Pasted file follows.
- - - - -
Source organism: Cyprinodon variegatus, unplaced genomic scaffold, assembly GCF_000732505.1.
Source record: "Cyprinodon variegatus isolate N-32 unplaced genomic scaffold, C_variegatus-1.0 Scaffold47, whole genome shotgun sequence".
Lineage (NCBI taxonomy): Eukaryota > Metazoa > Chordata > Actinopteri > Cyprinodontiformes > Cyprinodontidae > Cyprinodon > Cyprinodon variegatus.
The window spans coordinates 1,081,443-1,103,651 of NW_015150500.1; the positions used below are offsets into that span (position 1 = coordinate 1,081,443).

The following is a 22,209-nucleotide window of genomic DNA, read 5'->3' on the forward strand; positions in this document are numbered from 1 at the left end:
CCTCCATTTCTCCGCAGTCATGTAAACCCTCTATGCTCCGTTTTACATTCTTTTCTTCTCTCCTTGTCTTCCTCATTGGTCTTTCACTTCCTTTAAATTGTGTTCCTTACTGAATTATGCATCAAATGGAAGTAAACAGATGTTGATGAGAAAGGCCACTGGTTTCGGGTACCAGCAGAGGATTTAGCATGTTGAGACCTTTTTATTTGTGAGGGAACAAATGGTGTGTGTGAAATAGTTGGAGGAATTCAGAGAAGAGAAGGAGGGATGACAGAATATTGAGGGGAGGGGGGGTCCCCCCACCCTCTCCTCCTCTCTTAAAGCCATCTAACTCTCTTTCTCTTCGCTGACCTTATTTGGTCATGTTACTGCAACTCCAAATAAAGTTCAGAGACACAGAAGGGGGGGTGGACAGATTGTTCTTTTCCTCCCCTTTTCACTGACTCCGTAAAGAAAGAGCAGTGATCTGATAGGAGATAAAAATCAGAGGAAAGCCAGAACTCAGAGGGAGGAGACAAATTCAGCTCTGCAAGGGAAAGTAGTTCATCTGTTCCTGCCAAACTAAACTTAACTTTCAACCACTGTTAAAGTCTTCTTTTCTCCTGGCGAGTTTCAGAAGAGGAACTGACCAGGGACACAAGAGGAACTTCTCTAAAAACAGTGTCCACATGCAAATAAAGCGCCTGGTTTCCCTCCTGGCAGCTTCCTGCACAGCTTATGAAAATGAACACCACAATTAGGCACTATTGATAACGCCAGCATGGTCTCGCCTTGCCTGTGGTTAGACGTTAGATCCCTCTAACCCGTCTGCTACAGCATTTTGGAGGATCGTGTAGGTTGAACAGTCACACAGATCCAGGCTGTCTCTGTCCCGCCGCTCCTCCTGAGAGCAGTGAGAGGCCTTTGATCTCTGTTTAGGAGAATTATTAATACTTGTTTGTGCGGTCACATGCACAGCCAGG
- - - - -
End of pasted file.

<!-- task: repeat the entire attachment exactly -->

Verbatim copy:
Source organism: Cyprinodon variegatus, unplaced genomic scaffold, assembly GCF_000732505.1.
Source record: "Cyprinodon variegatus isolate N-32 unplaced genomic scaffold, C_variegatus-1.0 Scaffold47, whole genome shotgun sequence".
Lineage (NCBI taxonomy): Eukaryota > Metazoa > Chordata > Actinopteri > Cyprinodontiformes > Cyprinodontidae > Cyprinodon > Cyprinodon variegatus.
The window spans coordinates 1,081,443-1,103,651 of NW_015150500.1; the positions used below are offsets into that span (position 1 = coordinate 1,081,443).

The following is a 22,209-nucleotide window of genomic DNA, read 5'->3' on the forward strand; positions in this document are numbered from 1 at the left end:
CCTCCATTTCTCCGCAGTCATGTAAACCCTCTATGCTCCGTTTTACATTCTTTTCTTCTCTCCTTGTCTTCCTCATTGGTCTTTCACTTCCTTTAAATTGTGTTCCTTACTGAATTATGCATCAAATGGAAGTAAACAGATGTTGATGAGAAAGGCCACTGGTTTCGGGTACCAGCAGAGGATTTAGCATGTTGAGACCTTTTTATTTGTGAGGGAACAAATGGTGTGTGTGAAATAGTTGGAGGAATTCAGAGAAGAGAAGGAGGGATGACAGAATATTGAGGGGAGGGGGGGTCCCCCCACCCTCTCCTCCTCTCTTAAAGCCATCTAACTCTCTTTCTCTTCGCTGACCTTATTTGGTCATGTTACTGCAACTCCAAATAAAGTTCAGAGACACAGAAGGGGGGGTGGACAGATTGTTCTTTTCCTCCCCTTTTCACTGACTCCGTAAAGAAAGAGCAGTGATCTGATAGGAGATAAAAATCAGAGGAAAGCCAGAACTCAGAGGGAGGAGACAAATTCAGCTCTGCAAGGGAAAGTAGTTCATCTGTTCCTGCCAAACTAAACTTAACTTTCAACCACTGTTAAAGTCTTCTTTTCTCCTGGCGAGTTTCAGAAGAGGAACTGACCAGGGACACAAGAGGAACTTCTCTAAAAACAGTGTCCACATGCAAATAAAGCGCCTGGTTTCCCTCCTGGCAGCTTCCTGCACAGCTTATGAAAATGAACACCACAATTAGGCACTATTGATAACGCCAGCATGGTCTCGCCTTGCCTGTGGTTAGACGTTAGATCCCTCTAACCCGTCTGCTACAGCATTTTGGAGGATCGTGTAGGTTGAACAGTCACACAGATCCAGGCTGTCTCTGTCCCGCCGCTCCTCCTGAGAGCAGTGAGAGGCCTTTGATCTCTGTTTAGGAGAATTATTAATACTTGTTTGTGCGGTCACATGCACAGCCAGG